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By DUNCAN MANSFIELD

Associated Press Writer

KNOXVILLE - A full federal appeals court refused Friday to hear a lawsuit by three Tennessee students threatened with suspension if they wore Confederate flag T-shirts.

In a dissenting opinion, however, the court's chief judge suggested the case needed to go to trial.

Students Derek Barr, Craig White and Chris White argued that their free speech rights were violated by William Blount High's ban on clothes with the Rebel flag, which is considered a symbol of racism and intolerance by some and an emblem of Southern heritage by others.

The students were threatened with suspension in 2006 amid growing racial tensions and violence at the majority-white high school in Maryville, south of Knoxville. Graffitti appeared threatening the lives of black students, fights broke out between black and white students and police were called in to lock down the school.

Barr and the Whites were not accused of participating in those activities, only of wearing Rebel flag clothing, which school officials viewed as "disruptive."

In 2007, a federal judge issued a summary judgment in their case without a trial affirming the school dress code. A three-judge panel of the 6th U.S. Circuit Court of Appeals in Cincinnati upheld the ruling in August. On Friday, that appeals court refused in a two-paragraph order to give full-court reconsideration.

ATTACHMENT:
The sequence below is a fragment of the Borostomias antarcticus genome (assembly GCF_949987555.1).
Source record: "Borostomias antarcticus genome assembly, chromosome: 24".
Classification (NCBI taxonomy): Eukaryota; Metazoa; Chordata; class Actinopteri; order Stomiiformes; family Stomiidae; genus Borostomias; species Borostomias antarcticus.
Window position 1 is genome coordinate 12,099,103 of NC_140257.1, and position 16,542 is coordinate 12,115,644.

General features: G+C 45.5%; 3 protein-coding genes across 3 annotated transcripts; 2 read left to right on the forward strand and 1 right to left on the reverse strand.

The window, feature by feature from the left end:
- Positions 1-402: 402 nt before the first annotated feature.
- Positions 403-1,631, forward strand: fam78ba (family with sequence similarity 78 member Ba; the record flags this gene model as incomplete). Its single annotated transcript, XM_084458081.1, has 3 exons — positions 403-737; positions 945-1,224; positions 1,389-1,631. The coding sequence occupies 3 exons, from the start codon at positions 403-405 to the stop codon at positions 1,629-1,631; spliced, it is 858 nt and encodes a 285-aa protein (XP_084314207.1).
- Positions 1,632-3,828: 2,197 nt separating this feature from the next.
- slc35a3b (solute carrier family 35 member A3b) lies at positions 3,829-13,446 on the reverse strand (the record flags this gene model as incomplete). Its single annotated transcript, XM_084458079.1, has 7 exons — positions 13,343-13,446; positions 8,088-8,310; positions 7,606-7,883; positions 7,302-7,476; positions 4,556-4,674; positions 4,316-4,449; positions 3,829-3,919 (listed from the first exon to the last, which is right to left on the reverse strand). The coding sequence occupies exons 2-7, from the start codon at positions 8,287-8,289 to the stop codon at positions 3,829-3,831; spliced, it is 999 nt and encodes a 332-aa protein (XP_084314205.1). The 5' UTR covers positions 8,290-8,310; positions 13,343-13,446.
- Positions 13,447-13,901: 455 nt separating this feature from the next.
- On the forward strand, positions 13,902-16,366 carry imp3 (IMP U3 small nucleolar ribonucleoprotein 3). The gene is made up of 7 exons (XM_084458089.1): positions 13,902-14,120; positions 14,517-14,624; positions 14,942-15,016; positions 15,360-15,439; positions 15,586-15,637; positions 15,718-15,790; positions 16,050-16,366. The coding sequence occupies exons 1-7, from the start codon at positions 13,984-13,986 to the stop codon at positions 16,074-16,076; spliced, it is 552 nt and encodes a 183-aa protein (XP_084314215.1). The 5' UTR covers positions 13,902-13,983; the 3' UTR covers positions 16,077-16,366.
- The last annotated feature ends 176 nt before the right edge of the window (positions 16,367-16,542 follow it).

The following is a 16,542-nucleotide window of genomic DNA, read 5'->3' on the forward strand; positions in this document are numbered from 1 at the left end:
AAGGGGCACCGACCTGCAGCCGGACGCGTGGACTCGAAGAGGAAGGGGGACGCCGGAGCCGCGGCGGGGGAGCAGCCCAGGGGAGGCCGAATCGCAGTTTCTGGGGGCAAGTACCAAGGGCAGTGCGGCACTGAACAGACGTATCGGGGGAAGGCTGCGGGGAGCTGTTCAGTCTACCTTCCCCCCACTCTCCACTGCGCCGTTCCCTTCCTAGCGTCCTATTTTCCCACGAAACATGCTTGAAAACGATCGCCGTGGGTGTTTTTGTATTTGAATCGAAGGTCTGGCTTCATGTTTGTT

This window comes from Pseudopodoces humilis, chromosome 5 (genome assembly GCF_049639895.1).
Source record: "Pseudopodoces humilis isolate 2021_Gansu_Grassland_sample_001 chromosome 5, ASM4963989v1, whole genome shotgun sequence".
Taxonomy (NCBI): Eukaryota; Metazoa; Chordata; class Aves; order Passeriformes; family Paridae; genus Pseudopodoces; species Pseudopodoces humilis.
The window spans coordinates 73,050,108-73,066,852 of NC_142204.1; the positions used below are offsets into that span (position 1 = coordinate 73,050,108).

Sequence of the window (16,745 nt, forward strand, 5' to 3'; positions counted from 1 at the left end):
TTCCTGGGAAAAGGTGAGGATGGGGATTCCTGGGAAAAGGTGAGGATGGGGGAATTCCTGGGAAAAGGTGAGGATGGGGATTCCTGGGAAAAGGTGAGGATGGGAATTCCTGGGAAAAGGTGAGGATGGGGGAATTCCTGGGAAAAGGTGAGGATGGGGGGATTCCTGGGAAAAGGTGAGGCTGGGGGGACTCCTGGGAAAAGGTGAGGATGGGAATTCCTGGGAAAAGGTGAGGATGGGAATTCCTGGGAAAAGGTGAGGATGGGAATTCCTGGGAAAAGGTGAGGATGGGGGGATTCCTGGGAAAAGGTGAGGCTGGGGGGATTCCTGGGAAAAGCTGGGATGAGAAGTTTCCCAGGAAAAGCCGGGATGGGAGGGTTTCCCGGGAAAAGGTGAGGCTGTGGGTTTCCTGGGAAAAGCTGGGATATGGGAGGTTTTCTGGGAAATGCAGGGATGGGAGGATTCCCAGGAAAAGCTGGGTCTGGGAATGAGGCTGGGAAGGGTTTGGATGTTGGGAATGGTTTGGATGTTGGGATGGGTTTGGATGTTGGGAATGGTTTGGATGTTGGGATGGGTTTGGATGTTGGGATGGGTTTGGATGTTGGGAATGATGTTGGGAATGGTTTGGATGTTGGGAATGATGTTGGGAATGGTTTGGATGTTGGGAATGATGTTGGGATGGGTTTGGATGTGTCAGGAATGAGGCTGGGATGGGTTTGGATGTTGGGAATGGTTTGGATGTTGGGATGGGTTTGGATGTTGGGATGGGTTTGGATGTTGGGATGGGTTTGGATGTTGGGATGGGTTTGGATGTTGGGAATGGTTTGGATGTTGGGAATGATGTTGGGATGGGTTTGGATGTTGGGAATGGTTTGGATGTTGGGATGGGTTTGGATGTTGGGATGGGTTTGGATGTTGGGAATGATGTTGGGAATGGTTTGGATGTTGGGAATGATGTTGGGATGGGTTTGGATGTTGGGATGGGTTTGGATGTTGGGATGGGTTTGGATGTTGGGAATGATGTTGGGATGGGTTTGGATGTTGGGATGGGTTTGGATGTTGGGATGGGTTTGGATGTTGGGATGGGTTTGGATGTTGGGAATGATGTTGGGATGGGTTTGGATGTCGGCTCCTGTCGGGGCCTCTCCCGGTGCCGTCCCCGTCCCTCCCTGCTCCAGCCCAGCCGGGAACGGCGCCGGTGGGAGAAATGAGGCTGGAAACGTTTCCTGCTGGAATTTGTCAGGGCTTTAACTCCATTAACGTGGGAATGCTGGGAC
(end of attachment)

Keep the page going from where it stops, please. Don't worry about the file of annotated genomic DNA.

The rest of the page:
However, Chief Judge Danny Boggs wrote that he was concerned that the facts of the case were still in dispute - whether there was a specific connection between the students' flag clothing and school disruptions.

"The court says that evidence of disruption is 'uncontested,' but the record suggests otherwise," Boggs wrote. "It should be left to a jury to determine whether this disagreement both constitutes a disruption and was sufficiently related to the Confederate flag to justify a ban."

Boggs said a jury might be persuaded that Blount High officials were trying "to avoid political or public controversy" by suspending the students rather than trying to avoid school disruptions - "a reasoning not sanctioned" by previous court rulings.

"This is basically what I am going to say in my petition" to the U.S. Supreme Court, said Van Irion, a Knoxville attorney representing the students.

Irion said he was disappointed in the court's decision Friday, but "I am more optimistic than I would normally be that the Supreme Court will hear this" because of Boggs' dissent.

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